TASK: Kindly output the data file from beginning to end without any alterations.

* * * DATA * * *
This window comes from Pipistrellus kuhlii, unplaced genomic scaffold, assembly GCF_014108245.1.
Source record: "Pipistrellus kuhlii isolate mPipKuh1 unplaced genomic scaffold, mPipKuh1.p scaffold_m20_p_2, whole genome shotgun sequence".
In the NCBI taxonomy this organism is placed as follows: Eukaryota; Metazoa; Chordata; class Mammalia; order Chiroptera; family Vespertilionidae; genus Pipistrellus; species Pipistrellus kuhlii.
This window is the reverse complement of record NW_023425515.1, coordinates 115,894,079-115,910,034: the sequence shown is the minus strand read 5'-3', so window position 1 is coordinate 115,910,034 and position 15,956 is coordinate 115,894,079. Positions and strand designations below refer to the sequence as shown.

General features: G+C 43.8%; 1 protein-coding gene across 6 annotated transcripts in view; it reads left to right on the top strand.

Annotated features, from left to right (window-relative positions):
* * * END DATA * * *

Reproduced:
This window comes from Pipistrellus kuhlii, unplaced genomic scaffold, assembly GCF_014108245.1.
Source record: "Pipistrellus kuhlii isolate mPipKuh1 unplaced genomic scaffold, mPipKuh1.p scaffold_m20_p_2, whole genome shotgun sequence".
In the NCBI taxonomy this organism is placed as follows: Eukaryota; Metazoa; Chordata; class Mammalia; order Chiroptera; family Vespertilionidae; genus Pipistrellus; species Pipistrellus kuhlii.
This window is the reverse complement of record NW_023425515.1, coordinates 115,894,079-115,910,034: the sequence shown is the minus strand read 5'-3', so window position 1 is coordinate 115,910,034 and position 15,956 is coordinate 115,894,079. Positions and strand designations below refer to the sequence as shown.

General features: G+C 43.8%; 1 protein-coding gene across 6 annotated transcripts in view; it reads left to right on the top strand.

Annotated features, from left to right (window-relative positions):